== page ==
Once upon a time ideas were spread by word of mouth only. Later the human race learnt how to write and ideas could be etched in stone and various other materials so they could be seen by many. With time these ideas could be transported vast distances, shared with other people, and with the combination of word of mouth, pamphlets, newspapers and books they took hold and shaped societies from those ideas.
Fast forward to the dawn of the technological era; the same ideas and values could be spread throughout the world via radio, TV and later the internet. The internet, through which I am now communicating with you, has meant that anyone’s ideas can instantly be shared in real time. So much so that we (often) no longer write a letter to then wait for that idea to reach the recipient, but merely type and click send via Email. It ultimately has been the pinnacle of ‘freedom of speech’.
The case of Bindi vs. Hillary
Recently I read the story of the late Steve Irwin’s Daughter Bindi who wrote an article for the Secretary of State Hillary Clinton’s department, and they edited and returned it to her. If Hillary Clinton had anything to do with the editing, it has not been made clear at this time from what I can see.
Bindi was invited to write for their e-journal ‘Go Wild Coming Together for Conservation’. In the article submitted, she shared the idea that over-population on our planet is causing a crisis, and all references to ‘over-population’ were edited out when the article was returned to her to resubmit. She refused to do this, resenting the fact that they wanted to stop her sharing her idea.
If she was on topic is another matter and one we can’t be sure of without the opinion of the editor and seeing the invite to participate in contributing to the e-journal.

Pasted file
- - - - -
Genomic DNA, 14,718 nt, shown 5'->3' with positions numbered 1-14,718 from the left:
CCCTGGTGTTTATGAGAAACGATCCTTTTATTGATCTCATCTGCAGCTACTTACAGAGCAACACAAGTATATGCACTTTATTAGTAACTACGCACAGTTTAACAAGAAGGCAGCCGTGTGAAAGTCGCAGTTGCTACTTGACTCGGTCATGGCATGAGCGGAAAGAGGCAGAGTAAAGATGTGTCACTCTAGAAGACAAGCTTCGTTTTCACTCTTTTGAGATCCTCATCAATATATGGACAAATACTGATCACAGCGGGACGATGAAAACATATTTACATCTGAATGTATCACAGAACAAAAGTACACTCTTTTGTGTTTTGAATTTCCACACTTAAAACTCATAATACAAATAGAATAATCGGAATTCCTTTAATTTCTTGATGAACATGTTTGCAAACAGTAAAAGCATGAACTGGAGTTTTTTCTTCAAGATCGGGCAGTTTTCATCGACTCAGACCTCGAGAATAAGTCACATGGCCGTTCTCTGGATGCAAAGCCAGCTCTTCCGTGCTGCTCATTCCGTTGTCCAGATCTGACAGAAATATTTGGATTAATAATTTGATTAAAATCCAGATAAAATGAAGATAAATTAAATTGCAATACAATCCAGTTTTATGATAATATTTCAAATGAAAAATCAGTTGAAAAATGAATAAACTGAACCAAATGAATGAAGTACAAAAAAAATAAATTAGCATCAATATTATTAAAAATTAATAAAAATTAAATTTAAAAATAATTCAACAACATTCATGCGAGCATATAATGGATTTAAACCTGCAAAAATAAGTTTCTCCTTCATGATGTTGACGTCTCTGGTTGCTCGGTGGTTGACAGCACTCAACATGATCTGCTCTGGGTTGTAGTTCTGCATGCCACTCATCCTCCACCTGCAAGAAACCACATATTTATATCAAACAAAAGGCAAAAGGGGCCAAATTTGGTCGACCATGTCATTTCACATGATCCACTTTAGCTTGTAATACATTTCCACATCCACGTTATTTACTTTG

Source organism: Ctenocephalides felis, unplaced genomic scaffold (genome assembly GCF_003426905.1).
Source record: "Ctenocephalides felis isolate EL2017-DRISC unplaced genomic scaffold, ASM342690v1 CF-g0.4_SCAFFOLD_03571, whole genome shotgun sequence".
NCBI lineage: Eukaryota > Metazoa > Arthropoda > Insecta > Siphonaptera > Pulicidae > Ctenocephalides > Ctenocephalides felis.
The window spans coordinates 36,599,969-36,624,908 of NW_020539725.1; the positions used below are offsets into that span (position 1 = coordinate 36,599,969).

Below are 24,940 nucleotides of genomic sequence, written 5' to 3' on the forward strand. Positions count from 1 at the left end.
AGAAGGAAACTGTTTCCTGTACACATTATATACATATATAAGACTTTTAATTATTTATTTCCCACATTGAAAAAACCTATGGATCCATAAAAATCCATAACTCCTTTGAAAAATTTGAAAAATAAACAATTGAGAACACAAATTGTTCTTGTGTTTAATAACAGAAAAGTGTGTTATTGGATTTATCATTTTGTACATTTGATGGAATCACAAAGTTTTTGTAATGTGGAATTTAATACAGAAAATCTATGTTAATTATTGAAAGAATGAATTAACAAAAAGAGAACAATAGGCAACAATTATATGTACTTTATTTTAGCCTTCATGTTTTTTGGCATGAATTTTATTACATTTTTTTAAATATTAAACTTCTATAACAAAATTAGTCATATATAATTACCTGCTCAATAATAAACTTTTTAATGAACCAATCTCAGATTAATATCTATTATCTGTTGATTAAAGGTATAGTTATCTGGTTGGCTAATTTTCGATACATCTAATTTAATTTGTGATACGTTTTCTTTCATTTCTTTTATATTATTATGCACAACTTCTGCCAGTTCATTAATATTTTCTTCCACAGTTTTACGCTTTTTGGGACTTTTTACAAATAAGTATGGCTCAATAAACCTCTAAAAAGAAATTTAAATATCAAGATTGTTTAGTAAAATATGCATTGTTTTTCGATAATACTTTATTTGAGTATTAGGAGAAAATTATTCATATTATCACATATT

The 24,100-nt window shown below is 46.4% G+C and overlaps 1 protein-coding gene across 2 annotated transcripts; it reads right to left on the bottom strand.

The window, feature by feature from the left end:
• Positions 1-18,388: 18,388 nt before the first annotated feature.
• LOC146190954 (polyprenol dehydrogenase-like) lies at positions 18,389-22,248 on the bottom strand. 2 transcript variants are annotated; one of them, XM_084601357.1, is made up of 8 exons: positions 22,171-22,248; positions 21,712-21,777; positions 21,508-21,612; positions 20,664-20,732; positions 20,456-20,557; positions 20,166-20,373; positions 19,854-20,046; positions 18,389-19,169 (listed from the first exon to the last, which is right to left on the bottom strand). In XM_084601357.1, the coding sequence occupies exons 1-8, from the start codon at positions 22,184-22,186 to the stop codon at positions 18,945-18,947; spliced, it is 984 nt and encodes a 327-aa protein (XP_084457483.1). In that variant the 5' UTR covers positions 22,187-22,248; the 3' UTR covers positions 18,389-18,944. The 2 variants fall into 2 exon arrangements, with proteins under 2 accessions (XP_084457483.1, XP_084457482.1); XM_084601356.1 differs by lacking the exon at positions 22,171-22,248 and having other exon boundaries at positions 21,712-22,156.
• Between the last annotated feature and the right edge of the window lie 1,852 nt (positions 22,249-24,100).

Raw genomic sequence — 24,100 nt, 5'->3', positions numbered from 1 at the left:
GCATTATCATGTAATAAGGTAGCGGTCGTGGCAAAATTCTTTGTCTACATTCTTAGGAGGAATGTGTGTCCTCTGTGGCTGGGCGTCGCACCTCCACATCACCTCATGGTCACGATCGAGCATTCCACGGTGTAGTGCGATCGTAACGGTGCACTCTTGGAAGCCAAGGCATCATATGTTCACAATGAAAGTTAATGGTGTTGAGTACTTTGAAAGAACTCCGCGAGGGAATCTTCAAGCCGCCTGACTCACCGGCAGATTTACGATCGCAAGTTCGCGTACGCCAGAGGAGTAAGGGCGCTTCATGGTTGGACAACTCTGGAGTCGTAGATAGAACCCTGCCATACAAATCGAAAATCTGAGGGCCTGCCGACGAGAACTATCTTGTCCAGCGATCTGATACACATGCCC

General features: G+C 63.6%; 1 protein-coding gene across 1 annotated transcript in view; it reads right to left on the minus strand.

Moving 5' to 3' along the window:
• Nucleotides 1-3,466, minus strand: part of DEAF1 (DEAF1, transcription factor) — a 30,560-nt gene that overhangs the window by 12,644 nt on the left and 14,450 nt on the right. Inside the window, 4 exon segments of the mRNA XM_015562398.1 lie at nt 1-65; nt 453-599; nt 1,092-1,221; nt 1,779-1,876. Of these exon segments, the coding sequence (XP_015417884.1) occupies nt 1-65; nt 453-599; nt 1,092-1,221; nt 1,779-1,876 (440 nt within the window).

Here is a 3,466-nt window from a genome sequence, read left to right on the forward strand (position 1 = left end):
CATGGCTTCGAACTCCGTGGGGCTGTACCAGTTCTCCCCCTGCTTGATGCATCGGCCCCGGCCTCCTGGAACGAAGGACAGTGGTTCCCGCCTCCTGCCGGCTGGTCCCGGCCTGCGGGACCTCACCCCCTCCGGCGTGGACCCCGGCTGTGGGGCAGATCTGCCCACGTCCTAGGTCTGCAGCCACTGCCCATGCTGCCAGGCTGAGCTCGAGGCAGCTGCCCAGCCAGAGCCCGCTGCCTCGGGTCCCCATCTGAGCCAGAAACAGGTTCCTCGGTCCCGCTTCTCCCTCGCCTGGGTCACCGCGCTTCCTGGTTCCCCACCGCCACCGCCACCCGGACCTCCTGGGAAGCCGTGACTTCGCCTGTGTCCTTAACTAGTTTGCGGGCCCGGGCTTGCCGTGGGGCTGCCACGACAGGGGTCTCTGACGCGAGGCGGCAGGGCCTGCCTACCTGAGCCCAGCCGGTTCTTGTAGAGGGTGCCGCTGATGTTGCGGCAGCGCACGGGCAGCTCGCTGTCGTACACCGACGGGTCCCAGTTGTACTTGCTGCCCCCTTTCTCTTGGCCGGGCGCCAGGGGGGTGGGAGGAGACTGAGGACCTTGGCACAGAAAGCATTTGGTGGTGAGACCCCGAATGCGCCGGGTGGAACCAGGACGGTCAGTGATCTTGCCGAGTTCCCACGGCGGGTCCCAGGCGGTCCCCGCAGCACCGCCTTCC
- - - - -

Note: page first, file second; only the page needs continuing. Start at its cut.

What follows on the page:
Social media spreads ideas – no matter what
Thanks to the refusal of Bindi Irwin’s article being reported on by online news sites, and then being shared via a friend on Facebook, I learnt about her idea. This is not the first time that an idea has grown wings from social media. You only have to look at the Arab Spring, the Occupy movement and the now infamous Anonymous to see that ideas are being spread on social media and travelling if you agree with the idea or not.
Maybe the editor had a legitimate reason to edit the article, but by refusing to publish her work it lit the fuse for her idea to travel further than it originally might have done. It also means her hopes of winning Dick Smith’s Wilberforce Award have been raised considerably too.
Your business, social media and ideas
When many people think of social media, they think of it as a platform to sell from, but as shown here it is also a basis from which you can share ideas and let them spread – a great platform if you are a grassroots community trying to implement change locally or even an international charity.
On the other hand, your customers might be sharing ideas about your company, your service and/or your product. What does that mean to you? Well, they could be discussing any number of ideas that they have, for example:
- Your company is awesome! :)
- Your company sucks! :(
- Your service and how it compares to the competition
- What you are doing that rocks their world
- What you could be doing to improve their experience
- Ways that they are using your product that you were unaware of
There are all these thoughts, ideas and discussions happening, and there is no way of stopping them spreading – good or bad.
Being active socially for companies is about give and take; you give your time to listen to your marketplace and then take the time to respond to their ideas to form a trusting relationship. This can be in the form of addressing bugs in software, to adding features to the next product that were missing on Version 1.
With ‘big data’ already being the buzzword of 2013, you can see that analysing all these ideas floating about in the ‘social-sphere’ will be a task that many big companies will start to pay an interest to. Small companies can also get in on the act themselves though by monitoring social networks for mentions of the brand and product names. The cost is small and should pay for itself as you start to collect ideas for free that would have otherwise previously escaped you.